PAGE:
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2002-03 Seminars


Integrated Assessment of Science and Economics for Designing Air Pollution Policies

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Dallas Burtraw
Senior Fellow, Quality of the Environment Division,
Resources For The Future

Abstract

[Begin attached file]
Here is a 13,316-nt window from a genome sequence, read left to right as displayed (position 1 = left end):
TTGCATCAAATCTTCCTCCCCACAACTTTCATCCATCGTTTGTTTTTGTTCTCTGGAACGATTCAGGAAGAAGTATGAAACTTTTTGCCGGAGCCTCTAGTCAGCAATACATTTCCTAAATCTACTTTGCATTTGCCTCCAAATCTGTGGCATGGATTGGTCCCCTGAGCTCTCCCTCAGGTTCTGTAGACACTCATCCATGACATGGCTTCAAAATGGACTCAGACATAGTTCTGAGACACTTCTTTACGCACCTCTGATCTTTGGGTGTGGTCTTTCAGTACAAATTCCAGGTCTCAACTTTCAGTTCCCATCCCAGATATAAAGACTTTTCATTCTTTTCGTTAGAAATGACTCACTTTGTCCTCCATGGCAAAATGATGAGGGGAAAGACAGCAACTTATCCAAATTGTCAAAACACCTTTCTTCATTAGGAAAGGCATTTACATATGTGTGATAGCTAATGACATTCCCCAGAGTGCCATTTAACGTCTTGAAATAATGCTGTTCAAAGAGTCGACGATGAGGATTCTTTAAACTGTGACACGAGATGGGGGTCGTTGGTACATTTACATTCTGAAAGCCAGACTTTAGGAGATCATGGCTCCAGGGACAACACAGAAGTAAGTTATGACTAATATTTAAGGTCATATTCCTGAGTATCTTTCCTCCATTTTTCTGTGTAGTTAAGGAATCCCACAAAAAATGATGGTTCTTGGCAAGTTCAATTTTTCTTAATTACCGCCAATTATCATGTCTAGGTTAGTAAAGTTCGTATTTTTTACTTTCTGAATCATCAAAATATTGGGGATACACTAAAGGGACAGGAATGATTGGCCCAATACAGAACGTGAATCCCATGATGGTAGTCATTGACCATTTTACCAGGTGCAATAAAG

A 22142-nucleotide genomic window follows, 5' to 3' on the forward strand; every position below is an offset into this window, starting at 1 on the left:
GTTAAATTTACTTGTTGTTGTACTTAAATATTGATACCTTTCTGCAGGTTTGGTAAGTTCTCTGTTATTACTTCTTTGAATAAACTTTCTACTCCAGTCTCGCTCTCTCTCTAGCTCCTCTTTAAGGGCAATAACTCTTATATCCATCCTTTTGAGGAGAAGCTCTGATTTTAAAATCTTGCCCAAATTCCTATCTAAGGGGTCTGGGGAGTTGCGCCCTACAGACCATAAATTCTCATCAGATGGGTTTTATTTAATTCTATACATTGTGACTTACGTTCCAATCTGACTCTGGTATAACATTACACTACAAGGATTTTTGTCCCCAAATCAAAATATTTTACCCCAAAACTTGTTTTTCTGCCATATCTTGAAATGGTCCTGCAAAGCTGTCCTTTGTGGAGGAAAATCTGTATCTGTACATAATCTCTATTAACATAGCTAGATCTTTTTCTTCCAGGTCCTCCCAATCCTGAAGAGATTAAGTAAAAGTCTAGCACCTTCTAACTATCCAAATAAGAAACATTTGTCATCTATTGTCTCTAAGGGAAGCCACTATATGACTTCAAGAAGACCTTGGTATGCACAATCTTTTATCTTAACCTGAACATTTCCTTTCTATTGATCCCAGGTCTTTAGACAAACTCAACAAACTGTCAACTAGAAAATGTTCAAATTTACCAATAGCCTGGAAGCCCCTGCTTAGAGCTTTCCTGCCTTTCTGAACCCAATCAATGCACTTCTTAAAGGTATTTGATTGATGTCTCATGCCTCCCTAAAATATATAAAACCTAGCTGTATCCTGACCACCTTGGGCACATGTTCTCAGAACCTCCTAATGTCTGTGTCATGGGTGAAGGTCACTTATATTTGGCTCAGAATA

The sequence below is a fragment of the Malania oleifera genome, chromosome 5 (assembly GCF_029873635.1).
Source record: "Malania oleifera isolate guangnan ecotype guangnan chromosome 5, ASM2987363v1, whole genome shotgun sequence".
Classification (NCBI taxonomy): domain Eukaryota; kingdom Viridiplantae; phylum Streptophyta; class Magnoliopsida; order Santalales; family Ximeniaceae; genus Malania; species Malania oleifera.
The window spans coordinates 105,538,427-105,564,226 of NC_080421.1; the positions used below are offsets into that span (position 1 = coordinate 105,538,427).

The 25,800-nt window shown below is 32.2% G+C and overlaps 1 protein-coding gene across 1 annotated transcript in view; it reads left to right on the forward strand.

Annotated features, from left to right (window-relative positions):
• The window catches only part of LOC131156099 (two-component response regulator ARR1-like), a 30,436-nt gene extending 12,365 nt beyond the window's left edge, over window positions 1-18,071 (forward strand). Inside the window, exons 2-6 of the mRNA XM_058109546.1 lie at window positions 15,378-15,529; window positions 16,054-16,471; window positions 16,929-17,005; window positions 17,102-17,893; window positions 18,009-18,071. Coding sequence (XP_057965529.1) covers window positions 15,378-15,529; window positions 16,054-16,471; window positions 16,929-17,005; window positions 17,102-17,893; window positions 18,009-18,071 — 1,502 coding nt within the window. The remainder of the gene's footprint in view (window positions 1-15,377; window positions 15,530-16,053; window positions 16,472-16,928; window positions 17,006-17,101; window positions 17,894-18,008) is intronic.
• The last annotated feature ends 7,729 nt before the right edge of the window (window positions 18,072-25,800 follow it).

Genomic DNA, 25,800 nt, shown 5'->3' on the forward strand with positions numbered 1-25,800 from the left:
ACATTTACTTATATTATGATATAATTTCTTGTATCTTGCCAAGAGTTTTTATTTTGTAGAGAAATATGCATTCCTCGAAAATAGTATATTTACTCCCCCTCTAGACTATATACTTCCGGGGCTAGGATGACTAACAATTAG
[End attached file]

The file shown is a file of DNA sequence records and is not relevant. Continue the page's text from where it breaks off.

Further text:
Integrated assessment extends benefit-cost analysis to account for uncertainties in the links between environmental science and economics. In recent applications we use the Tracking and Analysis Framework to couple a detailed simulation model of the U.S. electricity markets with an integrated assessment model that links changes in emissions with atmospheric transport, environmental endpoints, and valuation of impacts. This framework has been used to evaluate the 1990 Clean Air Act Amendments, and to develop new estimates of efficient emission fees for sulfur dioxide (SO2) and nitrogen oxides (NOX) emissions in the U.S. electricity sector. National quantity caps that are equivalent to these fees are found to approximate proposed new lower caps under consideration in the current multi-pollutant debate in the U.S. Congress. We also explore whether regional differentiation of caps on different pollutants is likely to enhance efficiency and protect local hot spots.